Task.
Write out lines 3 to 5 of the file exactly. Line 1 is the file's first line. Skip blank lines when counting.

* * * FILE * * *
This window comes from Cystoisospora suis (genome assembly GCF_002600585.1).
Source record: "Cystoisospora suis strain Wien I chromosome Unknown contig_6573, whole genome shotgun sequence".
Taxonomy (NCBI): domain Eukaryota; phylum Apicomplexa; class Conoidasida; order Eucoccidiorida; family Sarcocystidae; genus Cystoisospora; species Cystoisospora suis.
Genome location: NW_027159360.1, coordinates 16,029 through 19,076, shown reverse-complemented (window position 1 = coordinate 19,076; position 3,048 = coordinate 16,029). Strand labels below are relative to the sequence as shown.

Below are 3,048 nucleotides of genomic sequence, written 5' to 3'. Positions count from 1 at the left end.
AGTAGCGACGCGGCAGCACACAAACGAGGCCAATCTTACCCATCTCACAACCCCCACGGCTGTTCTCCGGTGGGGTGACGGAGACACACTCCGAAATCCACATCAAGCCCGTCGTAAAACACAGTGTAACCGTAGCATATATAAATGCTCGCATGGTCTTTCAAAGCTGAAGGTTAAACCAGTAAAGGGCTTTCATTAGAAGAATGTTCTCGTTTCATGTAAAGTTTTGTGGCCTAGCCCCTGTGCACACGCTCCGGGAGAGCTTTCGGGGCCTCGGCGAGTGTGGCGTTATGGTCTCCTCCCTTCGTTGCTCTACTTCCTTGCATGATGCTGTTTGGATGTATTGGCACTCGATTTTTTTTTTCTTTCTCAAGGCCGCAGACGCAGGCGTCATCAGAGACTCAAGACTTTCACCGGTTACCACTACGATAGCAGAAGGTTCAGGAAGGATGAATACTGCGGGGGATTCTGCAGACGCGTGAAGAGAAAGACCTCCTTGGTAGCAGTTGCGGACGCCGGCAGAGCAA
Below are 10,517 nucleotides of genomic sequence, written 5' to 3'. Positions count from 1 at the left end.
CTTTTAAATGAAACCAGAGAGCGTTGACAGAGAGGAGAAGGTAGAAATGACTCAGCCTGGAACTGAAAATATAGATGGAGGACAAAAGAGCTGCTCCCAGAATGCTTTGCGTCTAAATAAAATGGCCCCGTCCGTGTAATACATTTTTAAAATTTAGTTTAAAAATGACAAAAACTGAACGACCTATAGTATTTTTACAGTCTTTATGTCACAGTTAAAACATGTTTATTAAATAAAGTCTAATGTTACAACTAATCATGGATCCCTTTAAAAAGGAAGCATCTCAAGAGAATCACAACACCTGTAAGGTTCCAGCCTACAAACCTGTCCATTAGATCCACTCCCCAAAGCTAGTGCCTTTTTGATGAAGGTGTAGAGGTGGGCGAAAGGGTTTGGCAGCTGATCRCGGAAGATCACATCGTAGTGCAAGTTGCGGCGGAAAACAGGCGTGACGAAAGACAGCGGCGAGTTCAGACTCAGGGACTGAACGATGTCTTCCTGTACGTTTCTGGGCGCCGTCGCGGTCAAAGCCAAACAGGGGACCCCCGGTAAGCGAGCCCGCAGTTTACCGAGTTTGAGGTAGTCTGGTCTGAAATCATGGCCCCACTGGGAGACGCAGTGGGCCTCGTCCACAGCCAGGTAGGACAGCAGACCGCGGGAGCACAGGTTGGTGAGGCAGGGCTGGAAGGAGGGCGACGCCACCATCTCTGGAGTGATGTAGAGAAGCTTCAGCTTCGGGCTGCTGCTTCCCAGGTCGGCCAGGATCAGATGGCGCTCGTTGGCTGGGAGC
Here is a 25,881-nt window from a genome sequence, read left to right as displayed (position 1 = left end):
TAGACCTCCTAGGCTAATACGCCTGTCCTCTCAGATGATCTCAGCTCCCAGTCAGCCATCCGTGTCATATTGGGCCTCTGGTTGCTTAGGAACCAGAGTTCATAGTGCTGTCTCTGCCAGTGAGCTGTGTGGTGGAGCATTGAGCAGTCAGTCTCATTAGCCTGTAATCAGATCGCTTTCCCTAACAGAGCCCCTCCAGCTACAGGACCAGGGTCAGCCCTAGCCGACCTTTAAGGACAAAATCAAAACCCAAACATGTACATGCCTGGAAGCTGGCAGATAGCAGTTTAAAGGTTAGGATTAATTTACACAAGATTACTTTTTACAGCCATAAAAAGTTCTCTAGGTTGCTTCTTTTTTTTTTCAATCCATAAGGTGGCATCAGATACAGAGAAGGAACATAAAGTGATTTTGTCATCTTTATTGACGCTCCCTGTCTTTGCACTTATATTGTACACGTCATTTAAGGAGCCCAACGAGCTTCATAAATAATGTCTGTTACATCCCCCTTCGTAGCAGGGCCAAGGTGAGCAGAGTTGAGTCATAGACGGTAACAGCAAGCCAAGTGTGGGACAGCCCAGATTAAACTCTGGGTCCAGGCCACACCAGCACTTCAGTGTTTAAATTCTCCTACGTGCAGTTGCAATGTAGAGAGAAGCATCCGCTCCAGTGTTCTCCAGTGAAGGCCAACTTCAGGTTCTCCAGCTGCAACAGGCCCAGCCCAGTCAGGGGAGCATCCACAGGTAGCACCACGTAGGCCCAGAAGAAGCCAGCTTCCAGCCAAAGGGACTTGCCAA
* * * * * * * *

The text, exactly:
Taxonomy (NCBI): domain Eukaryota; phylum Apicomplexa; class Conoidasida; order Eucoccidiorida; family Sarcocystidae; genus Cystoisospora; species Cystoisospora suis.
Genome location: NW_027159360.1, coordinates 16,029 through 19,076, shown reverse-complemented (window position 1 = coordinate 19,076; position 3,048 = coordinate 16,029). Strand labels below are relative to the sequence as shown.

Below are 3,048 nucleotides of genomic sequence, written 5' to 3'. Positions count from 1 at the left end.